A String Mysterious: Interview with composer Mark Rimple

Introducing Mark Rimple, whose Mystic Fragments is featured on A STRING MYSTERIOUS. Mark composed this intricate and transporting work for Richard Stone and I in 2014, while on sabbatical – in his words, ‘the idea of the work itself came from reading a lot of mysticism and comparative mythology.  I originally had titles for each movement culled from various poets and philosophers but dumped them after each movement was begun’. Mark revealed that many ideas for the piece came to him while in a state of sleep, and the various experiences of consciousness, dream-state and semi-sleep became important sources of inspiration for Richard and I in developing our interpretation of the piece. 

Sleep has held fascination with artists throughout the ages – why, and what examples do you find particularly intriguing?

That I rarely get enough of it.  Or that my dream life is fraught with conundrums and great detail.  But there is a truly bizarre and meaningless world of symbols that we spend our waking lives trying to apprehend and concretize- which I find a remarkable parallel with in some musics that I love.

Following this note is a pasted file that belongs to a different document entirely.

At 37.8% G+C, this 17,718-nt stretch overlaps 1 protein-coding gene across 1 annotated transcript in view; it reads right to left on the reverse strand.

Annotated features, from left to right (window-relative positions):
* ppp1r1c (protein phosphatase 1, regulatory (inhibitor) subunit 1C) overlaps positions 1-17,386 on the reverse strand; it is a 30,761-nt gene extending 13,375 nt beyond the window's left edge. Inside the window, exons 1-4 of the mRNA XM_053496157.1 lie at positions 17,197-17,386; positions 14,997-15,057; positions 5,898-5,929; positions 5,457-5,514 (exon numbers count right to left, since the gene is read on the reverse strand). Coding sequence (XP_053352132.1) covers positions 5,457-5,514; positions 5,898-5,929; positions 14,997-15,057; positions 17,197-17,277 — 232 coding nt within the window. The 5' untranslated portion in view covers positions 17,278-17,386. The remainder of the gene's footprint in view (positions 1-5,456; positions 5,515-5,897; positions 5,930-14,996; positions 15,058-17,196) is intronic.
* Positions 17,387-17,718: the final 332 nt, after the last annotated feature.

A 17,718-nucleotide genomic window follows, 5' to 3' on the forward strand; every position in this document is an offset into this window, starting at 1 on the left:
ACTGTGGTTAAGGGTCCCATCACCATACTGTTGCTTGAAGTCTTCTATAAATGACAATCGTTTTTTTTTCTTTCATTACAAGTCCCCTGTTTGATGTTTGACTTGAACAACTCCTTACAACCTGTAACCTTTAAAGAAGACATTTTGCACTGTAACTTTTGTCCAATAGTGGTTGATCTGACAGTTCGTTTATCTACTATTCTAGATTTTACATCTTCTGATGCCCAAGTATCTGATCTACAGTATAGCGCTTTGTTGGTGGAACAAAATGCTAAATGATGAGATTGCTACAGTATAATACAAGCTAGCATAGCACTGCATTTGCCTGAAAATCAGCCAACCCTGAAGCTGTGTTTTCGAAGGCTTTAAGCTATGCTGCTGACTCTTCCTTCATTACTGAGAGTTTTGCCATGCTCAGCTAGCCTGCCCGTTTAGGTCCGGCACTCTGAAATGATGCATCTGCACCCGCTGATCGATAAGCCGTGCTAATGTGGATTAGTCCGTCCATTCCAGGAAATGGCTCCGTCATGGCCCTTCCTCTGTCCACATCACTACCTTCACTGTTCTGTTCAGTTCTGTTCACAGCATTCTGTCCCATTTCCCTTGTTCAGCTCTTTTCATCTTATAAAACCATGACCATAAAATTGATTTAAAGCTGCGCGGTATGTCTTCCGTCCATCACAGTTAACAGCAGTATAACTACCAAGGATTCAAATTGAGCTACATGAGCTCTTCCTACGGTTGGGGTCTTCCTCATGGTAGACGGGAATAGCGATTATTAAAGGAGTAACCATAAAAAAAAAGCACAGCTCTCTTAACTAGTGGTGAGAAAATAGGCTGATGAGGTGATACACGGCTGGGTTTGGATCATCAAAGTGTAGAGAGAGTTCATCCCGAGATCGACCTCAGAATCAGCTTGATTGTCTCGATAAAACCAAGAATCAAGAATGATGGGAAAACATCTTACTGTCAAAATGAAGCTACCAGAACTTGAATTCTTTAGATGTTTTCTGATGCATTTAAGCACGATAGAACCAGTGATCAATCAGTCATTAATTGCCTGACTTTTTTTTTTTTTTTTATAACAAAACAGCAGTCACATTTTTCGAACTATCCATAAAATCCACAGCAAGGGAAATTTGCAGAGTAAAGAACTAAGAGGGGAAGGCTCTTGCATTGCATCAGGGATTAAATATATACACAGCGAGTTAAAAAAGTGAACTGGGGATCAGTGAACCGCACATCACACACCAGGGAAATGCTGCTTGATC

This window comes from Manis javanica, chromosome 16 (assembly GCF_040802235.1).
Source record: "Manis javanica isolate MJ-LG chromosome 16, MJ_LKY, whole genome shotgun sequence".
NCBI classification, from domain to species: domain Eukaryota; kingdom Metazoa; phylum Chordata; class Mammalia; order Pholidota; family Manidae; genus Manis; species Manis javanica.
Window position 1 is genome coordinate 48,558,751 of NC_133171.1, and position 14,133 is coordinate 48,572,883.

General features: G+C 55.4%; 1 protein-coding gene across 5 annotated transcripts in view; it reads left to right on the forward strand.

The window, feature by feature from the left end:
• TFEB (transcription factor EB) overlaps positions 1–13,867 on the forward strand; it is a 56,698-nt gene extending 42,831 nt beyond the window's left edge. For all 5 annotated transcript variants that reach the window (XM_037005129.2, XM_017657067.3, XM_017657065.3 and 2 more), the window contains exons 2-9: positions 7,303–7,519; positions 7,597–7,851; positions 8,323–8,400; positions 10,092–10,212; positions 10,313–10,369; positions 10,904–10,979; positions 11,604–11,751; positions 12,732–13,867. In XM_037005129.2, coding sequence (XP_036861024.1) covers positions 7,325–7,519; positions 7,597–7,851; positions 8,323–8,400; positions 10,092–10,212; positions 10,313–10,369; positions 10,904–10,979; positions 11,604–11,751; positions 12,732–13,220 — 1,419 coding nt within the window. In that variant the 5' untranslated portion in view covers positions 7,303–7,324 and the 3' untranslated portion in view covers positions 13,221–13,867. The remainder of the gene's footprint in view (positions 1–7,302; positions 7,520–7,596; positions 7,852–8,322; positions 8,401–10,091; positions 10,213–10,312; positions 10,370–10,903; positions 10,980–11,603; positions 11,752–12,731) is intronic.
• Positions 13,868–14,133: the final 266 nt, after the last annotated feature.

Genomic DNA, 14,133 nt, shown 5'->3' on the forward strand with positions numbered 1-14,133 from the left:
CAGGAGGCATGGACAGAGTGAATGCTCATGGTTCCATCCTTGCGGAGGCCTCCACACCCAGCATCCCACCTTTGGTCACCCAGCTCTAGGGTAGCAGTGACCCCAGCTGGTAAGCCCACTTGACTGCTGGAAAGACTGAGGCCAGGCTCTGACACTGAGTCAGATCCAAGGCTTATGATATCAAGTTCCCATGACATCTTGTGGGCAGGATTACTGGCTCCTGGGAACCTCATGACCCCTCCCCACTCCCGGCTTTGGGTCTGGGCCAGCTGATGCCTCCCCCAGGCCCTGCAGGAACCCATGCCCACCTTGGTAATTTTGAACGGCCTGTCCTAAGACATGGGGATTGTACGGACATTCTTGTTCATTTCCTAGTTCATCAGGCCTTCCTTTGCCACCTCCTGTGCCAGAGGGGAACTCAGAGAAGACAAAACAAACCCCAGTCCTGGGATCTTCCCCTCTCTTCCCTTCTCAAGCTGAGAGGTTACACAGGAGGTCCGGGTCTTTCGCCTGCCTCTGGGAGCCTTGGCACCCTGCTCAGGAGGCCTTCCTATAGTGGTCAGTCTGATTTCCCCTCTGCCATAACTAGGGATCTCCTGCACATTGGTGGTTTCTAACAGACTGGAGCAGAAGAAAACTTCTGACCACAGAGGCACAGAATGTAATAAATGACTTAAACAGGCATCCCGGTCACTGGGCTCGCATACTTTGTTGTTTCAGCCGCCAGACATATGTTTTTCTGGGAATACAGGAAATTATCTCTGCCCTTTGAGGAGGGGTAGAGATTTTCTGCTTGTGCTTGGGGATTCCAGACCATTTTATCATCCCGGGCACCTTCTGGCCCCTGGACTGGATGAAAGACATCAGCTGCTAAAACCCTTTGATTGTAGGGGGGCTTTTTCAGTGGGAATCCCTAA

Your background as a musician is unusually rich and diverse. How do these experiences influence your approach to composition?

My performing background helps immensely as it always guides what I write.  My performance life has included long stints in both new/20th century music and early music of all shades.  These share flexibility in time and a long-breathed sense of line, especially medieval and Renaissance polyphony.  Of course being a lutenist makes it easy to write effectively for Richard.  As a theorist, I have a wide grasp of all sorts of musical structures and parametric interactions.  Lately I’ve been fascinated by the work of Meyer and Narmour, and in the perception of music and the way we predict and find satisfaction and surprise in music.  But I’ve also been absorbed in several avant garde movements in the past including the boundlessly free aesthetics of the Bliue Rider Almanac of Kandinsky that involved Schoenberg in his most evocative period.  

What advice or guidance do you give to young composers in seeking to develop their own musical voice?

Don’t pin yourself down too early and never stop growing and challenging your assumptions.  And remember that the only rules in your music are the ones you set.  And that you can break them just as easily.  Finally, learn about perception and cognition, and realize that no matter what you hear, every listener will come to the table differently.  Meaning is what we make of it and we cannot control others, so be aware of this and turn yourself in by what you write.  You are often your own best audience, and this begins the equation towards a successful work.